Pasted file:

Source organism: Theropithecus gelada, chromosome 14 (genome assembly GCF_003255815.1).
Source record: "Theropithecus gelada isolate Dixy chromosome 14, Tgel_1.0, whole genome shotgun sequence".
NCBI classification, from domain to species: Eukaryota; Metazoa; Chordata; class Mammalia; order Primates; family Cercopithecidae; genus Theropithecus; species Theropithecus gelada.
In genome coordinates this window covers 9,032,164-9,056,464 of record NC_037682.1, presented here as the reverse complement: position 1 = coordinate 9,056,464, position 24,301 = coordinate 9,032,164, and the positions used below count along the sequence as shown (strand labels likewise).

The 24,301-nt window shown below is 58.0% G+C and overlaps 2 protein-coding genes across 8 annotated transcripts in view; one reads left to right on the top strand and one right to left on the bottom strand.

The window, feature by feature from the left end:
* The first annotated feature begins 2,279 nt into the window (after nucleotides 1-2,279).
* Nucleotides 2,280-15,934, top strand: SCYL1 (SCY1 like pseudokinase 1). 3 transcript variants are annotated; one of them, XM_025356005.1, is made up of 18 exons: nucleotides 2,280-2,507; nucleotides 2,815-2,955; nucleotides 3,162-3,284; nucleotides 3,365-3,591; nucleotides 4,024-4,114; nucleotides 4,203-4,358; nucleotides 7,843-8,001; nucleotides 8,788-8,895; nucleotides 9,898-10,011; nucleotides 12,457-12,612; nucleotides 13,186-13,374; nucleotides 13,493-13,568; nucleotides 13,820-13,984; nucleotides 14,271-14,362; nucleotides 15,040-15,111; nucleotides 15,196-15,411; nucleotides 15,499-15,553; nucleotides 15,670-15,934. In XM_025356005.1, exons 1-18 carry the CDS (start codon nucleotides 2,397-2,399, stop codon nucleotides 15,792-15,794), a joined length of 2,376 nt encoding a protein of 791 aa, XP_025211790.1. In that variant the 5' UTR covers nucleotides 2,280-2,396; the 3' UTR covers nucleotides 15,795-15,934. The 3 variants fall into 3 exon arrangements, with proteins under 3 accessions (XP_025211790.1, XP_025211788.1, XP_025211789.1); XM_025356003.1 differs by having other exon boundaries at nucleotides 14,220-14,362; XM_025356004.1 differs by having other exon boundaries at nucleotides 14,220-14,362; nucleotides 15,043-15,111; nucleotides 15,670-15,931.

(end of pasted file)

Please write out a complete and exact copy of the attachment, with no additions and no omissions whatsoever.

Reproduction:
Source organism: Theropithecus gelada, chromosome 14 (genome assembly GCF_003255815.1).
Source record: "Theropithecus gelada isolate Dixy chromosome 14, Tgel_1.0, whole genome shotgun sequence".
NCBI classification, from domain to species: Eukaryota; Metazoa; Chordata; class Mammalia; order Primates; family Cercopithecidae; genus Theropithecus; species Theropithecus gelada.
In genome coordinates this window covers 9,032,164-9,056,464 of record NC_037682.1, presented here as the reverse complement: position 1 = coordinate 9,056,464, position 24,301 = coordinate 9,032,164, and the positions used below count along the sequence as shown (strand labels likewise).

The 24,301-nt window shown below is 58.0% G+C and overlaps 2 protein-coding genes across 8 annotated transcripts in view; one reads left to right on the top strand and one right to left on the bottom strand.

The window, feature by feature from the left end:
* The first annotated feature begins 2,279 nt into the window (after nucleotides 1-2,279).
* Nucleotides 2,280-15,934, top strand: SCYL1 (SCY1 like pseudokinase 1). 3 transcript variants are annotated; one of them, XM_025356005.1, is made up of 18 exons: nucleotides 2,280-2,507; nucleotides 2,815-2,955; nucleotides 3,162-3,284; nucleotides 3,365-3,591; nucleotides 4,024-4,114; nucleotides 4,203-4,358; nucleotides 7,843-8,001; nucleotides 8,788-8,895; nucleotides 9,898-10,011; nucleotides 12,457-12,612; nucleotides 13,186-13,374; nucleotides 13,493-13,568; nucleotides 13,820-13,984; nucleotides 14,271-14,362; nucleotides 15,040-15,111; nucleotides 15,196-15,411; nucleotides 15,499-15,553; nucleotides 15,670-15,934. In XM_025356005.1, exons 1-18 carry the CDS (start codon nucleotides 2,397-2,399, stop codon nucleotides 15,792-15,794), a joined length of 2,376 nt encoding a protein of 791 aa, XP_025211790.1. In that variant the 5' UTR covers nucleotides 2,280-2,396; the 3' UTR covers nucleotides 15,795-15,934. The 3 variants fall into 3 exon arrangements, with proteins under 3 accessions (XP_025211790.1, XP_025211788.1, XP_025211789.1); XM_025356003.1 differs by having other exon boundaries at nucleotides 14,220-14,362; XM_025356004.1 differs by having other exon boundaries at nucleotides 14,220-14,362; nucleotides 15,043-15,111; nucleotides 15,670-15,931.